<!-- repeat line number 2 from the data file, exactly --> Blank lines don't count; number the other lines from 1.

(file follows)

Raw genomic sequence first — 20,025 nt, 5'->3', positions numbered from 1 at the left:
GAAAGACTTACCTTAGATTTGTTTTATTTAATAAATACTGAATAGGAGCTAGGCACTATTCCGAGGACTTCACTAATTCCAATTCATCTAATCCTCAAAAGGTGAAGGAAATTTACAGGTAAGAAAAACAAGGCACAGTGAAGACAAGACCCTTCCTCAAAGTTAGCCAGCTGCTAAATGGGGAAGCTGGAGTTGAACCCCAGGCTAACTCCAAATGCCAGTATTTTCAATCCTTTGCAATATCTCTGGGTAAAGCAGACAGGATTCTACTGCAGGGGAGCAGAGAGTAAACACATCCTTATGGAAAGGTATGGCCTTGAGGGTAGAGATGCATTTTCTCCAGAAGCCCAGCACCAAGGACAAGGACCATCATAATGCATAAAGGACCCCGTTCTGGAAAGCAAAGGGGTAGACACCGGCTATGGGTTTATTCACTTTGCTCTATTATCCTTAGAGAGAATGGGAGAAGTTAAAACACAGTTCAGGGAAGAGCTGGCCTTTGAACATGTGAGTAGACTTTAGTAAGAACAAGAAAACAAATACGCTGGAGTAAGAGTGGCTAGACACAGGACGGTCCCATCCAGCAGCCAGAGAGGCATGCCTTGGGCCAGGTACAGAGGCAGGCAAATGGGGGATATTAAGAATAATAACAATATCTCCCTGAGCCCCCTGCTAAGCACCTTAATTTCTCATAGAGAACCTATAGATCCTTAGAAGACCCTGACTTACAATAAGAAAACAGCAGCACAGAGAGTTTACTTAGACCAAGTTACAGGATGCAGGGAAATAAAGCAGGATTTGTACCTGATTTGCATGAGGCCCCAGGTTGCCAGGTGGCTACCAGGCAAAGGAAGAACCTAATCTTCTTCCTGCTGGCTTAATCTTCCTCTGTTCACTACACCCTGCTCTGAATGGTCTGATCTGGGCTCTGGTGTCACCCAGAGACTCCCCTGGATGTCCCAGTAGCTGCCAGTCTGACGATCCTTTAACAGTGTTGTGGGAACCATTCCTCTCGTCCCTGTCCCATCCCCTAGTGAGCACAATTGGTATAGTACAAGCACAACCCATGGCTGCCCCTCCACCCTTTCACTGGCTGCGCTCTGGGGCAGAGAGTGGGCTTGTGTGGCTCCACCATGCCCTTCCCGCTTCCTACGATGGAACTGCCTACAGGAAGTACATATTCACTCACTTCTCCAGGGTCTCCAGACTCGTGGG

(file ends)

GAAAGACTTACCTTAGATTTGTTTTATTTAATAAATACTGAATAGGAGCTAGGCACTATTCCGAGGACTTCACTAATTCCAATTCATCTAATCCTCAAAAGGTGAAGGAAATTTACAGGTAAGAAAAACAAGGCACAGTGAAGACAAGACCCTTCCTCAAAGTTAGCCAGCTGCTAAATGGGGAAGCTGGAGTTGAACCCCAGGCTAACTCCAAATGCCAGTATTTTCAATCCTTTGCAATATCTCTGGGTAAAGCAGACAGGATTCTACTGCAGGGGAGCAGAGAGTAAACACATCCTTATGGAAAGGTATGGCCTTGAGGGTAGAGATGCATTTTCTCCAGAAGCCCAGCACCAAGGACAAGGACCATCATAATGCATAAAGGACCCCGTTCTGGAAAGCAAAGGGGTAGACACCGGCTATGGGTTTATTCACTTTGCTCTATTATCCTTAGAGAGAATGGGAGAAGTTAAAACACAGTTCAGGGAAGAGCTGGCCTTTGAACATGTGAGTAGACTTTAGTAAGAACAAGAAAACAAATACGCTGGAGTAAGAGTGGCTAGACACAGGACGGTCCCATCCAGCAGCCAGAGAGGCATGCCTTGGGCCAGGTACAGAGGCAGGCAAATGGGGGATATTAAGAATAATAACAATATCTCCCTGAGCCCCCTGCTAAGCACCTTAATTTCTCATAGAGAACCTATAGATCCTTAGAAGACCCTGACTTACAATAAGAAAACAGCAGCACAGAGAGTTTACTTAGACCAAGTTACAGGATGCAGGGAAATAAAGCAGGATTTGTACCTGATTTGCATGAGGCCCCAGGTTGCCAGGTGGCTACCAGGCAAAGGAAGAACCTAATCTTCTTCCTGCTGGCTTAATCTTCCTCTGTTCACTACACCCTGCTCTGAATGGTCTGATCTGGGCTCTGGTGTCACCCAGAGACTCCCCTGGATGTCCCAGTAGCTGCCAGTCTGACGATCCTTTAACAGTGTTGTGGGAACCATTCCTCTCGTCCCTGTCCCATCCCCTAGTGAGCACAATTGGTATAGTACAAGCACAACCCATGGCTGCCCCTCCACCCTTTCACTGGCTGCGCTCTGGGGCAGAGAGTGGGCTTGTGTGGCTCCACCATGCCCTTCCCGCTTCCTACGATGGAACTGCCTACAGGAAGTACATATTCACTCACTTCTCCAGGGTCTCCAGACTCGTGGG